For the better part of a decade, I've had a couple of web pages floating around on the web. One was a page dedicated to the UPN program "Legend," which aired for all of 12 episodes in 1995. Although I can say with some pride that it was the foremost site of its kind on the web (there were actually a few others), I took it down a few years ago.
The other was a page that started out as an archive for Transformers Action Masters Power Plans. For the uninitiated, "Action Masters" was the name given to a group of some of the very last Transformers toys created for the original line back in 1990. These were intended to be action-figure-sized representations of classic (and some new) characters, with transforming weapons and/or vehicles. The figures themselves did not transform. That's right, Action Masters were Transformers that did not transform. Although there was an explanation for this in the related fiction, this concept was heavily derided by many Transformers fans at the time (and since). But I've always liked them anyway, and they make up a disproportionally large part of my collection. The Power Plans were little charts that came on the back of the Action Master packages, detailing supposed technical components and their locations. These are not to be confused with "Tech Specs," which also provided bio information. Tech Specs have been extensively archived elsewhere on the web, but to the best of my knowledge, no other resource has existed, before or since, that covers these bits of Transformers documentation.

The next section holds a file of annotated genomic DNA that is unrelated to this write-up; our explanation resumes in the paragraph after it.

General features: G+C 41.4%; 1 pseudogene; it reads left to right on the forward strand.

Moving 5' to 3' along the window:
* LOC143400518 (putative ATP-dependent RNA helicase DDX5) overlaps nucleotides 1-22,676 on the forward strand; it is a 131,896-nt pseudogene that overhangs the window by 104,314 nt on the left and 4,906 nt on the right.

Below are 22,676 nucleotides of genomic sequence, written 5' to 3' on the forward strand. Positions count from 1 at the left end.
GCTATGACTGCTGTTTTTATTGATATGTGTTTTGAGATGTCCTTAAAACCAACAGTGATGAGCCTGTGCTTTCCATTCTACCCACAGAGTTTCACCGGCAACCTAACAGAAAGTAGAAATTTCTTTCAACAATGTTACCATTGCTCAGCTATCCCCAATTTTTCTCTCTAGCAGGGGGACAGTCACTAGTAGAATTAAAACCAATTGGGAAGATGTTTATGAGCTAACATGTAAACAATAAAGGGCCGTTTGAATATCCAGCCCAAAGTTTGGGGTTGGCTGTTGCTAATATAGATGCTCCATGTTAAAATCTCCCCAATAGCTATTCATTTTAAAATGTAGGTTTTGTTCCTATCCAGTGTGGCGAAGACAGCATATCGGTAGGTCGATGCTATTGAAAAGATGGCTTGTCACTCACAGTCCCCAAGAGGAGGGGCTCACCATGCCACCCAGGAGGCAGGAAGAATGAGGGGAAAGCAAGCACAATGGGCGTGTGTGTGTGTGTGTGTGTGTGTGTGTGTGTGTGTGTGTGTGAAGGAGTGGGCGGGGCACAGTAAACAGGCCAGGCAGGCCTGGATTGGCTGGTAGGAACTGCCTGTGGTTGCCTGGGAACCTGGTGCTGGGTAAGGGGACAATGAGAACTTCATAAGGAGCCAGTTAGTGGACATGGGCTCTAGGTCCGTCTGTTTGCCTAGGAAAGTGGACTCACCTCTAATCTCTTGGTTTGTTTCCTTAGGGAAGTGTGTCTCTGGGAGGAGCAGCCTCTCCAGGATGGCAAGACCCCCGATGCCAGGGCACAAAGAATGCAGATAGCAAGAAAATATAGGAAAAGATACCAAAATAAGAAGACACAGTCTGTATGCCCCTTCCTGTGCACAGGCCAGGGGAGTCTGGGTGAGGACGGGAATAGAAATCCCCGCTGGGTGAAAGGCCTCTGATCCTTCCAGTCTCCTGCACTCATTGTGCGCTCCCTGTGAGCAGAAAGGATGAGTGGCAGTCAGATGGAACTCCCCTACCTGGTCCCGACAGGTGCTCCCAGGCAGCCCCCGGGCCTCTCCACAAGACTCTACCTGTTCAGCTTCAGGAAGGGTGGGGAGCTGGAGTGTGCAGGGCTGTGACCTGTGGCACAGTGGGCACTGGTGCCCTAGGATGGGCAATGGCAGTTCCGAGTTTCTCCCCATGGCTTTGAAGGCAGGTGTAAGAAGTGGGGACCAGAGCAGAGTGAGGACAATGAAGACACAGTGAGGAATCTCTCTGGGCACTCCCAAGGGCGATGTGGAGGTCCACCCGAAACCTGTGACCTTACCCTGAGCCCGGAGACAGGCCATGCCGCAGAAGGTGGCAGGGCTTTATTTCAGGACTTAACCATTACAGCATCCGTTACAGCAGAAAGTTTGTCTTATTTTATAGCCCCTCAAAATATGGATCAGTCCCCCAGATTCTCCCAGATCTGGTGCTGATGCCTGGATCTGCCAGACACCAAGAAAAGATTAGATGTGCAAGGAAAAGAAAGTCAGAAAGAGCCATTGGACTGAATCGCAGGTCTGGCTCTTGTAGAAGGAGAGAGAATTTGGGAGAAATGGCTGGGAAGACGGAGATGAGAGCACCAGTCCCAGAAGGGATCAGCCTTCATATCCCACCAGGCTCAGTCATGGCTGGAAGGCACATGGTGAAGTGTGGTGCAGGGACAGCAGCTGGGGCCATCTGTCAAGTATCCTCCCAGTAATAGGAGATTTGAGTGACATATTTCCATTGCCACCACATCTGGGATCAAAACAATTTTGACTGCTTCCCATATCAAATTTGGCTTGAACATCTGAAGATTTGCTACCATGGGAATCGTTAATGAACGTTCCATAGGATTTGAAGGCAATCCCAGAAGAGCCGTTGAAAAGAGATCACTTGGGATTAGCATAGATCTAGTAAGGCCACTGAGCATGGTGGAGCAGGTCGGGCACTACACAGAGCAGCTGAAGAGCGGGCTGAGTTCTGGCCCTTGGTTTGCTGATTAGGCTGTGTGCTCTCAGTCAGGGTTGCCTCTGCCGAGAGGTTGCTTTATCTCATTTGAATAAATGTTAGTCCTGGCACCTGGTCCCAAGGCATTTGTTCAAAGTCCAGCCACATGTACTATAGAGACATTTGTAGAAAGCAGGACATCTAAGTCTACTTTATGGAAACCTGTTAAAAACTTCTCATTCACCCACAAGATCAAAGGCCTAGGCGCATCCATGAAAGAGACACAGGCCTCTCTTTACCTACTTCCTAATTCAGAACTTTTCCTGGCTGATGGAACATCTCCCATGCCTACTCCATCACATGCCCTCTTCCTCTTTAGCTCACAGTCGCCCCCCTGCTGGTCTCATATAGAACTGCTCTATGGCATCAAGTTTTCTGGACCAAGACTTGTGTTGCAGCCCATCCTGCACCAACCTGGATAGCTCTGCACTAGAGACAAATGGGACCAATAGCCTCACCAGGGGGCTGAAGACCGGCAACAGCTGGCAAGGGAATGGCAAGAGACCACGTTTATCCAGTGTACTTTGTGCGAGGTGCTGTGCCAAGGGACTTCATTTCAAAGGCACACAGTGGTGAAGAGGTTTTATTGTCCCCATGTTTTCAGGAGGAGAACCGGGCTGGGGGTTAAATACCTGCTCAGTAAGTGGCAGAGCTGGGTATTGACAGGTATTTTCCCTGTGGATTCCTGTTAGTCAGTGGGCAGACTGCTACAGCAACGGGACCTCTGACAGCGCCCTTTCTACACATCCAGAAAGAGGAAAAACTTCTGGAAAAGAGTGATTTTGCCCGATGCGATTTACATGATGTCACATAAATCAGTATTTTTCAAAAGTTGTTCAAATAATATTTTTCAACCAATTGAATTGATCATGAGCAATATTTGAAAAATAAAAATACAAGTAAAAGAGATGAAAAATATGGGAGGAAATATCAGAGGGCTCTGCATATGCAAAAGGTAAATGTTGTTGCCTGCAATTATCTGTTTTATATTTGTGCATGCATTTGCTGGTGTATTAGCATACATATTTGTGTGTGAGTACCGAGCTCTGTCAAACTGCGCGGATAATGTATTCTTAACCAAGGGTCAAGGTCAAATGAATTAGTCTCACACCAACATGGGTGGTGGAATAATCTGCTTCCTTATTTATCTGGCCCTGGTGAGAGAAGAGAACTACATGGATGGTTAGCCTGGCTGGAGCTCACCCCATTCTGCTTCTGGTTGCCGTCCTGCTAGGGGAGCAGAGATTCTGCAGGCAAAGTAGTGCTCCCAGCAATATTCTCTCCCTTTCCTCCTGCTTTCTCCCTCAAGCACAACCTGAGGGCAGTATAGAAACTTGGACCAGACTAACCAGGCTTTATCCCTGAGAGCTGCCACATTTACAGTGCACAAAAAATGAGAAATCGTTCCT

As the site continued to exist over the years, I had to move it to different servers from time to time and, to keep myself interested, I eventually expanded the site. This covered mostly two areas: 1) Custom Tech Specs for characters or toys not created by Hasbro; 2) Custom Action Master Power Plans, again for characters or toys not created by Hasbro.
In more recent times, I also attempted to start an archive for non-G1 package art. (There is already a nearly-complete G1 package art site, and I saw no need to compete with such a reliable resource.) But that's when I started to realize: I had no viable means of collecting anything like a complete set of any subset of Transformers art on my limited budget. Nor did I feel it was ethically acceptable to copy art from other people's Transformers pages without their knowledge (and it would definitely have been more work than I wanted to get into to ask so many disparate people for permission, assuming I could locate sources).
(Incidentally, one might note that Hasbro, of course, owns the copyright to such images anyway. They've made their position reasonably clear that they are willing to "turn a blind eye" to this kind of archival activity, as it really does them no harm, and in fact aids in publicity for their toy line. While it might be illegal in the most technical sense of the term, I find this ethically acceptable, since the copyright owners have indicated their tacit permission.)
I also am painfully aware that very few people are even aware of my site. And those that have been aware of it in the past have little reason to keep dropping in, because there really hasn't been much change there in a long time. While there are probably even fewer people aware of this site, it at least has the advantage of being updated on a regular basis, which keeps things interesting, for me as much as for the potential reader.
And that's what this has really been about for me: maintaining those other web pages simply hasn't been interesting enough for me to care about maintaining them. I can better use the bandwidth for the occasional picture or file that I might want to link through this site, which I intend to be my main online presence for the forseeable future. If anyone is reading this who still cares enough to want any of the old files, they can post a comment to this thread. I still have all the files, and can probably find what you need pretty quickly.